Coral reefs are the undersea equivalent of rainforests, teeming with fish and other sea life. The reefs are built by tiny, sea-anemone-like animals called polyps
Coral polyps live all their lives in just one place, either fixed to a rock or to dead polyps.
Sea anemones look like flowers with petals, but they are actually carnivorous animals with their ring of tentacles.
Sea anemones are tiny, meat-eating animals that look a bit like flowers. They cling to rocks and catch tiny prey with their tentacles (see life on the seashore).
When coral polyps die, their cup-shaped skeletons become hard coral.
Coral reefs are long ridges, mounds, towers and other shapes made from billions of coral polyps and their skeletons.
Fringing reefs are shallow coral reefs that stretch out from the seashore.
Barrier reefs form a long, underwater wall a little way offshore.
The Great Barrier Reef off eastern Australia is the longest reef in the world, stretching over 2,000 km.
Coral atolls are ring-shaped islands that formed from fringing reefs around an old volcano (which has long since sunk beneath the waves).
Coral reefs take millions of years to form – the Great Barrier Reef is about 18 million years old, for example. By drilling a core into ancient corals, and analysing the minerals and growth rate, scientists can read history back for millions of years.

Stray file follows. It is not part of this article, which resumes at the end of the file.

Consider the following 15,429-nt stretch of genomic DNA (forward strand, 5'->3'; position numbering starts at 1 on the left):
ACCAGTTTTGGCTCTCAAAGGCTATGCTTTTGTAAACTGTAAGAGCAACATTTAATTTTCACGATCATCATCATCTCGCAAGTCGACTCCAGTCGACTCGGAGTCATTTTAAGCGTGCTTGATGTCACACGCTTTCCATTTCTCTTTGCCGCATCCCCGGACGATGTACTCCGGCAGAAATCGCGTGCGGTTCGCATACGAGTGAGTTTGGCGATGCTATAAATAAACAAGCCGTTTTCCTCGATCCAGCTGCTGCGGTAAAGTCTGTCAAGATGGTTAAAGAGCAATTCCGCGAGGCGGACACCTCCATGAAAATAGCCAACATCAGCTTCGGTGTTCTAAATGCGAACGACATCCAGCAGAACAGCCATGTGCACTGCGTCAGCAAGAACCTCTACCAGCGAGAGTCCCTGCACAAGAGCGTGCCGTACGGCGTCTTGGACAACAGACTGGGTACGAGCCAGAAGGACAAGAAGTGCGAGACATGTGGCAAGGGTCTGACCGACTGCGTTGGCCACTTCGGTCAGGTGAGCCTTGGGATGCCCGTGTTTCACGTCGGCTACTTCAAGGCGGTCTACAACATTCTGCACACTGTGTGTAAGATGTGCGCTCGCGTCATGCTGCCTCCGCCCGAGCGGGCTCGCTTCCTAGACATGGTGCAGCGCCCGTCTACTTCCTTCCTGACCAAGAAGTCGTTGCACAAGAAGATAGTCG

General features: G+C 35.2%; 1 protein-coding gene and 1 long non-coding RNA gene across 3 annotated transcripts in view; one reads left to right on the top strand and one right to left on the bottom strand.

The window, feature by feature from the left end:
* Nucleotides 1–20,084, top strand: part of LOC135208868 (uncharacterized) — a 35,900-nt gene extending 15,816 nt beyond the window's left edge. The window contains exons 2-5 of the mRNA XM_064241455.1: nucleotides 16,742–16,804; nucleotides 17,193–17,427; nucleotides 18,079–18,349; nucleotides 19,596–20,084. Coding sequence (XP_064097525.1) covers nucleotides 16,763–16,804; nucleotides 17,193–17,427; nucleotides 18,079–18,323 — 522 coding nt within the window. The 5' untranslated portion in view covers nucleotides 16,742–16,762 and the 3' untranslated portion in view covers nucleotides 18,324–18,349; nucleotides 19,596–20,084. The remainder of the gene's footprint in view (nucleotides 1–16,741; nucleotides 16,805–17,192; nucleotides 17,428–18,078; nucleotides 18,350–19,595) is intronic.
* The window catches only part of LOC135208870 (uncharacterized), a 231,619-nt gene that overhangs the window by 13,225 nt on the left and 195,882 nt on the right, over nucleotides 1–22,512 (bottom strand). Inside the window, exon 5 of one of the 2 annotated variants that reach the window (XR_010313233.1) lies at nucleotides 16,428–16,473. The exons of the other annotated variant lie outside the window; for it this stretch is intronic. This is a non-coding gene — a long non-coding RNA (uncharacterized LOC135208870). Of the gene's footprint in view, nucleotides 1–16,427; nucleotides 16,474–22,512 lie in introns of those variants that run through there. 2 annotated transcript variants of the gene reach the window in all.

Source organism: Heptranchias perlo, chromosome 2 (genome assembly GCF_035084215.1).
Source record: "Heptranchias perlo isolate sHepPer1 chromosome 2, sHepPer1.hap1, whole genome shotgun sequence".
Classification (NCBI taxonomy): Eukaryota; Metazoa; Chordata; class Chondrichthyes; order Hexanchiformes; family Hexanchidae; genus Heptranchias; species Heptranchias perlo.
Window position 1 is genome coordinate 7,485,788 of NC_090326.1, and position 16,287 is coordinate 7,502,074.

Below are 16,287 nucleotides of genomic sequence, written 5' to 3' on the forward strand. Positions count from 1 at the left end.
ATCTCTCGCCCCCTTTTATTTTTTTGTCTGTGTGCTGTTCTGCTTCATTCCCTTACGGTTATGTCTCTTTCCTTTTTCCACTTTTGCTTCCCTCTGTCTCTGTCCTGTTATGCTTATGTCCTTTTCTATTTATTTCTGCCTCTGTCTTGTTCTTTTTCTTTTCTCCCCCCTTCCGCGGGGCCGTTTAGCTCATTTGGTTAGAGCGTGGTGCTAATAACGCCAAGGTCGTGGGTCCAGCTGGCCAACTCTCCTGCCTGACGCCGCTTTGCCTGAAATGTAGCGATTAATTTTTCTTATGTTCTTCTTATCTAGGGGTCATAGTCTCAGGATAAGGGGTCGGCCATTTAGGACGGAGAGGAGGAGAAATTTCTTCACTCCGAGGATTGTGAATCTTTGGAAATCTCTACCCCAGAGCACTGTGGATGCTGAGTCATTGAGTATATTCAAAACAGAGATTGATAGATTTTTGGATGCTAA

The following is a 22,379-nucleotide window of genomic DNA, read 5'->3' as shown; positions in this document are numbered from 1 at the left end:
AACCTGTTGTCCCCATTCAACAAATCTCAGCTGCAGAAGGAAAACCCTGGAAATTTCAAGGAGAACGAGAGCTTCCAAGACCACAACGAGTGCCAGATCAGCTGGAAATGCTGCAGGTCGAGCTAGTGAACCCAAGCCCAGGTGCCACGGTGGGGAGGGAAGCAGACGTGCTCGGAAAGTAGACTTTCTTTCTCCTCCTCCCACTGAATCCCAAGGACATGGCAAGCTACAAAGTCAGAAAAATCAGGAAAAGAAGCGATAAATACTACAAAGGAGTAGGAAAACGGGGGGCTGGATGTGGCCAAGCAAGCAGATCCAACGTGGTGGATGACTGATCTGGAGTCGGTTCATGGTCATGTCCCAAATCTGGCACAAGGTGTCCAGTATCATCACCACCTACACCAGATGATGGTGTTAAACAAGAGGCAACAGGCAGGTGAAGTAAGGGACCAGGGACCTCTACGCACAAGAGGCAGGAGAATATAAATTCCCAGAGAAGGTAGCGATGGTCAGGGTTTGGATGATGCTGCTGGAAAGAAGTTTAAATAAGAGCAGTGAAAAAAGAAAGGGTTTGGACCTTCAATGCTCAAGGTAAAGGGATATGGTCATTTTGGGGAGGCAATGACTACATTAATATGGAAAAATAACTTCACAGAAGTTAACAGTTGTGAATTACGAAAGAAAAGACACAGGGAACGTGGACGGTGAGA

Many fish species live in warm seas around coral reefs. They are often very colourful, which makes them instantly recognizable to their own kind.
Butterfly fish and angelfish have slender, oval bodies and are popular as aquarium fish.
Male triggerfish boost their colour to attract females.
Cuckoo wrasse are all born female, but big females change sex when they are between 7 and 13 years old.
Cleaner fish are the health the lionfish are very poisonous. clinics of the oceans. Larger fish such as groupers queue up for cleaner fish to go over them, nibbling away pests and dead skin.
The banded coral shrimp cleans up pests in the same way as cleaner fish do, from fish such as moray eels.
The sabre-toothed blenny looks so like a cleaner fish that it can nip in close to big fish but then it takes a bite out of them.
Cheilinus is a carnivorous fish of coral reefs which changes colour to mimic harmless plant-eating fish, such as parrotfish and goatfish. It swims alongside them, camouflaged, until it is close to its prey.